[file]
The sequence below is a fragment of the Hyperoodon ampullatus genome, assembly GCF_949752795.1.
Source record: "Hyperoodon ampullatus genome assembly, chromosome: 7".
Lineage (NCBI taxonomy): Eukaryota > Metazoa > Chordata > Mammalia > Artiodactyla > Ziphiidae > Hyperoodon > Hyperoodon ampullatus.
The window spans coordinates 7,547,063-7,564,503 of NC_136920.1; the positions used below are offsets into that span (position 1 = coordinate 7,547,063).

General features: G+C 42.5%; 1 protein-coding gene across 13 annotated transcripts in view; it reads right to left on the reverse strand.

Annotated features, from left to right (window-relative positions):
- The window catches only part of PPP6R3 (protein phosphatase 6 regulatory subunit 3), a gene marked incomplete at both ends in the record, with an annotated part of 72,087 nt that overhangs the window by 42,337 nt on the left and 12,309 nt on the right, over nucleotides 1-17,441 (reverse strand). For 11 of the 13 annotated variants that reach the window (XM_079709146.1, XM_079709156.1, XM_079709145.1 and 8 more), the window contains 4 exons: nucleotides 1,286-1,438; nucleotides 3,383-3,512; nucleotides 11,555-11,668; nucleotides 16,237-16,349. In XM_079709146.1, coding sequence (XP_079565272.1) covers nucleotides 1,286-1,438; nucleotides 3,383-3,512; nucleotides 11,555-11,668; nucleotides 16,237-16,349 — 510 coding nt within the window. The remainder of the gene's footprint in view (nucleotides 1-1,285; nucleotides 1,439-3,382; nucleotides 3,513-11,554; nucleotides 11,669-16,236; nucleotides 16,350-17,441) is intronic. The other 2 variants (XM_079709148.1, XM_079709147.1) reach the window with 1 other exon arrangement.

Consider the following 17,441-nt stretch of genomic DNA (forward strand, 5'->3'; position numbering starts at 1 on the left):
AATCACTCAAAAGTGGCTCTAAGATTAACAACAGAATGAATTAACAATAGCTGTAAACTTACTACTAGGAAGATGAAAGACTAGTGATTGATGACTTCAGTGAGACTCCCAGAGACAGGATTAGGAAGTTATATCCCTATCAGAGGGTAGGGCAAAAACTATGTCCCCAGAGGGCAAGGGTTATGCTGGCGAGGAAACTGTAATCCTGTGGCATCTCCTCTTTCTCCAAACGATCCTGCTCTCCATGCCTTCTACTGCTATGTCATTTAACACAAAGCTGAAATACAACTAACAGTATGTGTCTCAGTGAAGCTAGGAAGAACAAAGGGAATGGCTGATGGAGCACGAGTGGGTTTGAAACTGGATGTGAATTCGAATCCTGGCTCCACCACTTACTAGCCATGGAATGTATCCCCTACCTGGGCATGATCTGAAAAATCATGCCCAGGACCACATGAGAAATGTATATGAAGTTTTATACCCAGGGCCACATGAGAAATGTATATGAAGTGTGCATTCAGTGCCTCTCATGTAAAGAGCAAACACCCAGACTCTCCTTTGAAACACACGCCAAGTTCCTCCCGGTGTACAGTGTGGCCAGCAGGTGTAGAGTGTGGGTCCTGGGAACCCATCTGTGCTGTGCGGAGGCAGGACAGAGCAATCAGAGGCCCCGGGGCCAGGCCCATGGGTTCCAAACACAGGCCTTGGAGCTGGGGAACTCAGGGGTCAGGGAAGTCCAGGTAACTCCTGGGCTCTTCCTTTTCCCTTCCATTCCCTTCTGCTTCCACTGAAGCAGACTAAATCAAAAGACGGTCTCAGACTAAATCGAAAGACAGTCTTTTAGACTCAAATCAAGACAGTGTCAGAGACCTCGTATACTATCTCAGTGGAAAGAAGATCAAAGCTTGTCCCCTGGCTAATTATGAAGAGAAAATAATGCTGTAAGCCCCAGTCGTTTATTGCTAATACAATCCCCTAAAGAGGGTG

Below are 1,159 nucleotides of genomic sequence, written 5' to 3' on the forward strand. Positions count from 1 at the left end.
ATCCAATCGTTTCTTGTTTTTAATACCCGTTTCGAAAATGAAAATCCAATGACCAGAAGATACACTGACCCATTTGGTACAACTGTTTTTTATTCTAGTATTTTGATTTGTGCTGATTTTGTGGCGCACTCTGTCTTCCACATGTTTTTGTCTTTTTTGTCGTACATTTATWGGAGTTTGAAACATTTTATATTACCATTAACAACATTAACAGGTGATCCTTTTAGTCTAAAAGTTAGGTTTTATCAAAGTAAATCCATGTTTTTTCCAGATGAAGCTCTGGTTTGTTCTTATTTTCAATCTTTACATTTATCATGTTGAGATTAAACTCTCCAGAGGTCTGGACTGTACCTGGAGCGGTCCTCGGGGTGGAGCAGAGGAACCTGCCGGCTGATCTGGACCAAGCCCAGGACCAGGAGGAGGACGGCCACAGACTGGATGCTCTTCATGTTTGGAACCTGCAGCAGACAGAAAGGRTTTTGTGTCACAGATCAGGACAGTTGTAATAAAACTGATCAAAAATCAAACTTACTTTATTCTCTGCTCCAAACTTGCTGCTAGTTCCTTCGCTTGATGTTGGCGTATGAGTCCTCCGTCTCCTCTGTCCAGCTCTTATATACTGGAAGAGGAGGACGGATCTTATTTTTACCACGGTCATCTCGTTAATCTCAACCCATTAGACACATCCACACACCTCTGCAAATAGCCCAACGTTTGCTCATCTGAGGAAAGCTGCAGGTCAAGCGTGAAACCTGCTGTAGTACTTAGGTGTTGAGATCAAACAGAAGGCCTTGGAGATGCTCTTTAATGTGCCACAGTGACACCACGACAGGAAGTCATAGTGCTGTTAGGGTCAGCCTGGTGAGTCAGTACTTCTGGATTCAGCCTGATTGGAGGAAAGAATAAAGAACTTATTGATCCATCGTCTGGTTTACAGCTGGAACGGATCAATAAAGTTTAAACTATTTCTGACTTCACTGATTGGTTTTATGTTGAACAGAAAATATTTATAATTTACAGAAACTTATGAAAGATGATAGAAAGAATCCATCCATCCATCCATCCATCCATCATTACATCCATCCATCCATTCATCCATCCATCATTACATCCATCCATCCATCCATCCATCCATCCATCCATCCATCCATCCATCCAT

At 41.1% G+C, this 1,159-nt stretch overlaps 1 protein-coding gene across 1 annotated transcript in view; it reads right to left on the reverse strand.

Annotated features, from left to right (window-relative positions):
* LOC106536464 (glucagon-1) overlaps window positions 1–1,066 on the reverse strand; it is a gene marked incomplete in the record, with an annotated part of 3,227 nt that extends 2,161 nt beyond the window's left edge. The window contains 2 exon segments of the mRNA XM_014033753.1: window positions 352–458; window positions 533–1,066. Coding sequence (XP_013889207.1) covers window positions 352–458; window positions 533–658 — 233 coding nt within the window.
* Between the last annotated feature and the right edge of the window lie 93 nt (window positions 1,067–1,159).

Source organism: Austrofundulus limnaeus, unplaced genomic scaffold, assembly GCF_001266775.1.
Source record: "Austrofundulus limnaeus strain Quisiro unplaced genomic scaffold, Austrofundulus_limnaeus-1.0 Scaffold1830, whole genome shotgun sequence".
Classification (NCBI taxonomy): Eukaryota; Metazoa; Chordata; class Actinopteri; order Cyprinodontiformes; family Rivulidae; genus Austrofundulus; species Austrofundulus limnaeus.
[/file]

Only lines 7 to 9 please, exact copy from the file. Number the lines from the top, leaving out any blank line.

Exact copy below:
- The window catches only part of PPP6R3 (protein phosphatase 6 regulatory subunit 3), a gene marked incomplete at both ends in the record, with an annotated part of 72,087 nt that overhangs the window by 42,337 nt on the left and 12,309 nt on the right, over nucleotides 1-17,441 (reverse strand). For 11 of the 13 annotated variants that reach the window (XM_079709146.1, XM_079709156.1, XM_079709145.1 and 8 more), the window contains 4 exons: nucleotides 1,286-1,438; nucleotides 3,383-3,512; nucleotides 11,555-11,668; nucleotides 16,237-16,349. In XM_079709146.1, coding sequence (XP_079565272.1) covers nucleotides 1,286-1,438; nucleotides 3,383-3,512; nucleotides 11,555-11,668; nucleotides 16,237-16,349 — 510 coding nt within the window. The remainder of the gene's footprint in view (nucleotides 1-1,285; nucleotides 1,439-3,382; nucleotides 3,513-11,554; nucleotides 11,669-16,236; nucleotides 16,350-17,441) is intronic. The other 2 variants (XM_079709148.1, XM_079709147.1) reach the window with 1 other exon arrangement.

Consider the following 17,441-nt stretch of genomic DNA (forward strand, 5'->3'; position numbering starts at 1 on the left):
AATCACTCAAAAGTGGCTCTAAGATTAACAACAGAATGAATTAACAATAGCTGTAAACTTACTACTAGGAAGATGAAAGACTAGTGATTGATGACTTCAGTGAGACTCCCAGAGACAGGATTAGGAAGTTATATCCCTATCAGAGGGTAGGGCAAAAACTATGTCCCCAGAGGGCAAGGGTTATGCTGGCGAGGAAACTGTAATCCTGTGGCATCTCCTCTTTCTCCAAACGATCCTGCTCTCCATGCCTTCTACTGCTATGTCATTTAACACAAAGCTGAAATACAACTAACAGTATGTGTCTCAGTGAAGCTAGGAAGAACAAAGGGAATGGCTGATGGAGCACGAGTGGGTTTGAAACTGGATGTGAATTCGAATCCTGGCTCCACCACTTACTAGCCATGGAATGTATCCCCTACCTGGGCATGATCTGAAAAATCATGCCCAGGACCACATGAGAAATGTATATGAAGTTTTATACCCAGGGCCACATGAGAAATGTATATGAAGTGTGCATTCAGTGCCTCTCATGTAAAGAGCAAACACCCAGACTCTCCTTTGAAACACACGCCAAGTTCCTCCCGGTGTACAGTGTGGCCAGCAGGTGTAGAGTGTGGGTCCTGGGAACCCATCTGTGCTGTGCGGAGGCAGGACAGAGCAATCAGAGGCCCCGGGGCCAGGCCCATGGGTTCCAAACACAGGCCTTGGAGCTGGGGAACTCAGGGGTCAGGGAAGTCCAGGTAACTCCTGGGCTCTTCCTTTTCCCTTCCATTCCCTTCTGCTTCCACTGAAGCAGACTAAATCAAAAGACGGTCTCAGACTAAATCGAAAGACAGTCTTTTAGACTCAAATCAAGACAGTGTCAGAGACCTCGTATACTATCTCAGTGGAAAGAAGATCAAAGCTTGTCCCCTGGCTAATTATGAAGAGAAAATAATGCTGTAAGCCCCAGTCGTTTATTGCTAATACAATCCCCTAAAGAGGGTG